• Regarding damage to the roads being left to localities to repair: while cities and some towns maintain their own roads, there are only two counties in Virginia (Henrico and Arlington) which do so. Neither of these counties are “rural”.

      The roads in the rest of the counties in Virginia are maintained by the Virginia Department of Transportation. Whatever other damage they may have to try to repair on their own, rural areas are not [directly] saddled with the cost of road repairs.

      That is not to say, of course, that utility companies should not be required to pay 100% of the costs of cleaning up after one of their projects.

      • All counties and cities get money from VDOT for road maintenance.

        In the Counties, VDOT is the agency doing the work. In the cities, they have their own crews. But money for the work is allocated to all of them – albeit not at the same rate which is why most counties just let VDOT maintain.

        • Okay. What does that have to do with my comment?

          You REALLY need to leave me alone. I’m serious.

        • And damage means other things don’t get done. The backlog of projects is awful and as most folks think there are too few people benefiting, seems portion of money going to rural areas declines often. Local people will pay for the misalignment of tires, ruin of tires, etc. directly.

  4. “rural” is the “service sector” of our economy. Everyone depends on them but they are a “drag” on the economy… they need “entitlements” and cause problems when wanting minimum wage.

    • Rural folks don’t want to be considered the service sector, a drag, or in need of entitlements. We’d rather be self-sufficient but can’t be when we can’t get the infrastructure and safety others do. Our businesses – education and health care – can’t compete.

  5. Not every rural area’s residents wants big development ideas. I moved to Mathews from Los Angeles after living in Northern California, New York and Philadelphia. I brought my basic income with me and supplement it with writing and crafts when I choose. Others like me came here to get away from city life. Traditionally, young people have commuted to jobs or left to work in cities and return later in life. If the brilliant souls in Richmond would learn how watersheds function and let them do that, instead of imposing urban stormwater concepts, we’d be a lot better off.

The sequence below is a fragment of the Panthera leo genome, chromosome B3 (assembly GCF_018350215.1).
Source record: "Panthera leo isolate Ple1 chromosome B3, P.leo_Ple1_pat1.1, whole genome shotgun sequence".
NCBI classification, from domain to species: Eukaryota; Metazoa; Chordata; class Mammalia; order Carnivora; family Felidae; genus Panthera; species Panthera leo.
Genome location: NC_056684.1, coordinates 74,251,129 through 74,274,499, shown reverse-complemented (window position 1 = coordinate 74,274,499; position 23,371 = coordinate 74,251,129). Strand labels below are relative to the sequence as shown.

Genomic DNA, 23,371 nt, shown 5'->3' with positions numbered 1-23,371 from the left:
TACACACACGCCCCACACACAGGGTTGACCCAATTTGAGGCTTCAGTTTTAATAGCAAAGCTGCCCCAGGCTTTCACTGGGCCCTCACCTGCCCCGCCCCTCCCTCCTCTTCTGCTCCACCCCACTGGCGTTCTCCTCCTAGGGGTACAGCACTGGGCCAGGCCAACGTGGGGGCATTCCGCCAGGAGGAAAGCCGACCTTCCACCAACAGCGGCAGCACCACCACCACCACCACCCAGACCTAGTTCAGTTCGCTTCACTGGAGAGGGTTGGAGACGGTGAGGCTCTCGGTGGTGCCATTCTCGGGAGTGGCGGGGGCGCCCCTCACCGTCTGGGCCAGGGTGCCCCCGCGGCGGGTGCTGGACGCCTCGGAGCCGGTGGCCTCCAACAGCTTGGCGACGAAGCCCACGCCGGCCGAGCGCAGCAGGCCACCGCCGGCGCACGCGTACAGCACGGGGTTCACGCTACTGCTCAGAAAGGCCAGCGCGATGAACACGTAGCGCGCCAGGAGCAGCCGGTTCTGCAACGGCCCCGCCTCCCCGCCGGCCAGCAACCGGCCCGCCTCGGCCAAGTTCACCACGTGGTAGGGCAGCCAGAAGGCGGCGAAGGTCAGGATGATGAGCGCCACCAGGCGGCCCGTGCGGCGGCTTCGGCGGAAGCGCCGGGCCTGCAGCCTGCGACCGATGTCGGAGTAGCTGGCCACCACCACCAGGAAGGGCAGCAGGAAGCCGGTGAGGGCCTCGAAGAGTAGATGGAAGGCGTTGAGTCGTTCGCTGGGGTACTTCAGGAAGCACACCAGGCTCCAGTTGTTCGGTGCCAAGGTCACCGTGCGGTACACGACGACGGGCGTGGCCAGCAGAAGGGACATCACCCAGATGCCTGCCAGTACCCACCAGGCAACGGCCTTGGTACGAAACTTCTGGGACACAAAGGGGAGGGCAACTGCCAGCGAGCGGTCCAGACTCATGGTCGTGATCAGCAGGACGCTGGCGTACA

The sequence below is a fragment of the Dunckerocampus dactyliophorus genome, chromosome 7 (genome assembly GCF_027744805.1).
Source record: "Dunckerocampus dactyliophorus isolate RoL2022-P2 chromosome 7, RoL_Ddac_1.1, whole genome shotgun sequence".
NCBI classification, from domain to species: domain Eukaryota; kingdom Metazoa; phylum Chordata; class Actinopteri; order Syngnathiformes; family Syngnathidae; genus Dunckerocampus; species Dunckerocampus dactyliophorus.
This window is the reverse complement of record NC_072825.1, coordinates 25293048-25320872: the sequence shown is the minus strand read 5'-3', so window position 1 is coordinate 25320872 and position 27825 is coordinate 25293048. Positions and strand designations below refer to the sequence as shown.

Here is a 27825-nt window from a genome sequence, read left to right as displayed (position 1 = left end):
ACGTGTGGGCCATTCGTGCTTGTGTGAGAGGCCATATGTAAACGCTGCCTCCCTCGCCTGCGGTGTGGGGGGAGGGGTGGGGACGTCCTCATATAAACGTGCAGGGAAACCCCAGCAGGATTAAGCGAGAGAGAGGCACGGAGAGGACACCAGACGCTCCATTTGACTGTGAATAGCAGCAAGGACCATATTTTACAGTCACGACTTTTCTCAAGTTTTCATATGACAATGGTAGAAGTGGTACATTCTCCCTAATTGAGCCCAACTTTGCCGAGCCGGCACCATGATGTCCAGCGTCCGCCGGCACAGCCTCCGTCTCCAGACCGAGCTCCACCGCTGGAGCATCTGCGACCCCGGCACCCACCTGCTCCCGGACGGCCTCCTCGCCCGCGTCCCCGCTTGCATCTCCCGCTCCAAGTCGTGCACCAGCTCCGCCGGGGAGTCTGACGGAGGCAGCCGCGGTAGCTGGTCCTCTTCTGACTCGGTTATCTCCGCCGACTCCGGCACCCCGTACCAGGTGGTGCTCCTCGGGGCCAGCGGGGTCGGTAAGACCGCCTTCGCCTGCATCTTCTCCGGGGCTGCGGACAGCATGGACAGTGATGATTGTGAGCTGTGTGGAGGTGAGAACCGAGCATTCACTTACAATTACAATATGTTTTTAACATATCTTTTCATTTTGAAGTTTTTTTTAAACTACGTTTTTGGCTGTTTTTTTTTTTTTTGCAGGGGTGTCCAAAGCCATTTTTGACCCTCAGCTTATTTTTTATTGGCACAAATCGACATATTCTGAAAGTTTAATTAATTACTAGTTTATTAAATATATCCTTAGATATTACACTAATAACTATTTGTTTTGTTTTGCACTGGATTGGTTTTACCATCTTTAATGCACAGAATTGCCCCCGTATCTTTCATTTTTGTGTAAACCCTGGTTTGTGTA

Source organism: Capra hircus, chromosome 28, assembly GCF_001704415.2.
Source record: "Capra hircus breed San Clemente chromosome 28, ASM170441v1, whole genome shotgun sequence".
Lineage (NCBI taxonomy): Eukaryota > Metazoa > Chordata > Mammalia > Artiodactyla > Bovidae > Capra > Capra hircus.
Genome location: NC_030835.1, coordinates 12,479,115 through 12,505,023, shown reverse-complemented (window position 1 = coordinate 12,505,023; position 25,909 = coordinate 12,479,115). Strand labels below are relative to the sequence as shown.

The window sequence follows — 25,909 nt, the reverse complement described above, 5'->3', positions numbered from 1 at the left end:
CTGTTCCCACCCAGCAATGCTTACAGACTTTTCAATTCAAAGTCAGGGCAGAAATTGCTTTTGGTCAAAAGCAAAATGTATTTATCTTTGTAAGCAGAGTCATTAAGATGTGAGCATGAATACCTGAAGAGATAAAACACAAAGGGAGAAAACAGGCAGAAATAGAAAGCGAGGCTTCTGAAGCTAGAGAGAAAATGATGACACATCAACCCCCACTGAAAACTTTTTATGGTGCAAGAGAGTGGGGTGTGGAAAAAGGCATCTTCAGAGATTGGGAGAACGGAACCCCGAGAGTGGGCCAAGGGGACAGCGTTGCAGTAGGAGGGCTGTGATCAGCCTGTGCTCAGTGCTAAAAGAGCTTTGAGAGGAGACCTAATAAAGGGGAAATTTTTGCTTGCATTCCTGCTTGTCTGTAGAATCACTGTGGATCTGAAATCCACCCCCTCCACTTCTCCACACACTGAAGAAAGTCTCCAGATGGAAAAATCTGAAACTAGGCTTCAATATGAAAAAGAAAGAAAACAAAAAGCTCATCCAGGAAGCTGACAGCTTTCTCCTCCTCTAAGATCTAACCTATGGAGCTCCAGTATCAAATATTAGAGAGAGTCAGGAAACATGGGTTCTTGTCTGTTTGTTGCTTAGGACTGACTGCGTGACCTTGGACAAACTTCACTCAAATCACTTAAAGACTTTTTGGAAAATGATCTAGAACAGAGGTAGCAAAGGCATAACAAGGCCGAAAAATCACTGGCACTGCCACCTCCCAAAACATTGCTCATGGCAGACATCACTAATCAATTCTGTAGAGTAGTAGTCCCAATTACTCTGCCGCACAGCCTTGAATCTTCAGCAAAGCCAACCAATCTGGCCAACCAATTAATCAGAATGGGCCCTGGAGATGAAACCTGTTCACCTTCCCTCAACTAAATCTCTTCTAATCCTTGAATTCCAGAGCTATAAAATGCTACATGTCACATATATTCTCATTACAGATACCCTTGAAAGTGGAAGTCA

• My dad has owned some property in Mathews County since the 1970s. The last time I was there about 10 years ago it had not changed much from when I used to camp there as a teenager. The largest poison ivy vine I have ever seen was growing up one of the trees on that parcel. I swear to you it was every bit of 6 inches in diameter.

    • Right. And living in a beautiful natural area is something that gets taken away when industrial infrastructure gets routed through rural areas. Nobody thinks rural areas need to be compensated for the loss of peace and quiet, darkness at night and other things we value. They don’t think our ties to our land matter and while converting everything to dollars, ignore and if reminded deny compensation for the things rural people consider precious.

  6. Most folks don’t pay much attention especially if they are in interstates but a lot of rural Virginia grows crops like corn, soybeans and peanuts.